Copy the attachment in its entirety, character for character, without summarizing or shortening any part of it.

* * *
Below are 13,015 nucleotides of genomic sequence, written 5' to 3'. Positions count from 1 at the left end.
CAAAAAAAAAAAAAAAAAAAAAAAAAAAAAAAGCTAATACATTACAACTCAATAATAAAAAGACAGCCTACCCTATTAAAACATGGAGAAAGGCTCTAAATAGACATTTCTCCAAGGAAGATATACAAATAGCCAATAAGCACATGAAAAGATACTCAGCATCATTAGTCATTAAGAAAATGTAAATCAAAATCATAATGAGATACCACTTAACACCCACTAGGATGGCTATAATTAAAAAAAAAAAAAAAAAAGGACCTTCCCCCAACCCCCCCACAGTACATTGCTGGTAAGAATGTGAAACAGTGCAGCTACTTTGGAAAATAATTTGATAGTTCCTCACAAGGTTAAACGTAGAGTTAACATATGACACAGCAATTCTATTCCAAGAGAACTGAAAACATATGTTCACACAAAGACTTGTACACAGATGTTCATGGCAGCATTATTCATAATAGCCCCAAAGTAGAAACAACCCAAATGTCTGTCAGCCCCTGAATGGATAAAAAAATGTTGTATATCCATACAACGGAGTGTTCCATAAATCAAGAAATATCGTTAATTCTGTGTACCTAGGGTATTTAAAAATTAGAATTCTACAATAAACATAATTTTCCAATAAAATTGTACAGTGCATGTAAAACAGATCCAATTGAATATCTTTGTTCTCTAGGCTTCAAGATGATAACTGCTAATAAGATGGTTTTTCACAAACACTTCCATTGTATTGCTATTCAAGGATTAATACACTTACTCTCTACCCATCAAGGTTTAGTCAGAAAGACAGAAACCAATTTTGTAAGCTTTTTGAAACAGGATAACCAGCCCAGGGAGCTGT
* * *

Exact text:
Below are 13,015 nucleotides of genomic sequence, written 5' to 3'. Positions count from 1 at the left end.
CAAAAAAAAAAAAAAAAAAAAAAAAAAAAAAAGCTAATACATTACAACTCAATAATAAAAAGACAGCCTACCCTATTAAAACATGGAGAAAGGCTCTAAATAGACATTTCTCCAAGGAAGATATACAAATAGCCAATAAGCACATGAAAAGATACTCAGCATCATTAGTCATTAAGAAAATGTAAATCAAAATCATAATGAGATACCACTTAACACCCACTAGGATGGCTATAATTAAAAAAAAAAAAAAAAAAGGACCTTCCCCCAACCCCCCCACAGTACATTGCTGGTAAGAATGTGAAACAGTGCAGCTACTTTGGAAAATAATTTGATAGTTCCTCACAAGGTTAAACGTAGAGTTAACATATGACACAGCAATTCTATTCCAAGAGAACTGAAAACATATGTTCACACAAAGACTTGTACACAGATGTTCATGGCAGCATTATTCATAATAGCCCCAAAGTAGAAACAACCCAAATGTCTGTCAGCCCCTGAATGGATAAAAAAATGTTGTATATCCATACAACGGAGTGTTCCATAAATCAAGAAATATCGTTAATTCTGTGTACCTAGGGTATTTAAAAATTAGAATTCTACAATAAACATAATTTTCCAATAAAATTGTACAGTGCATGTAAAACAGATCCAATTGAATATCTTTGTTCTCTAGGCTTCAAGATGATAACTGCTAATAAGATGGTTTTTCACAAACACTTCCATTGTATTGCTATTCAAGGATTAATACACTTACTCTCTACCCATCAAGGTTTAGTCAGAAAGACAGAAACCAATTTTGTAAGCTTTTTGAAACAGGATAACCAGCCCAGGGAGCTGT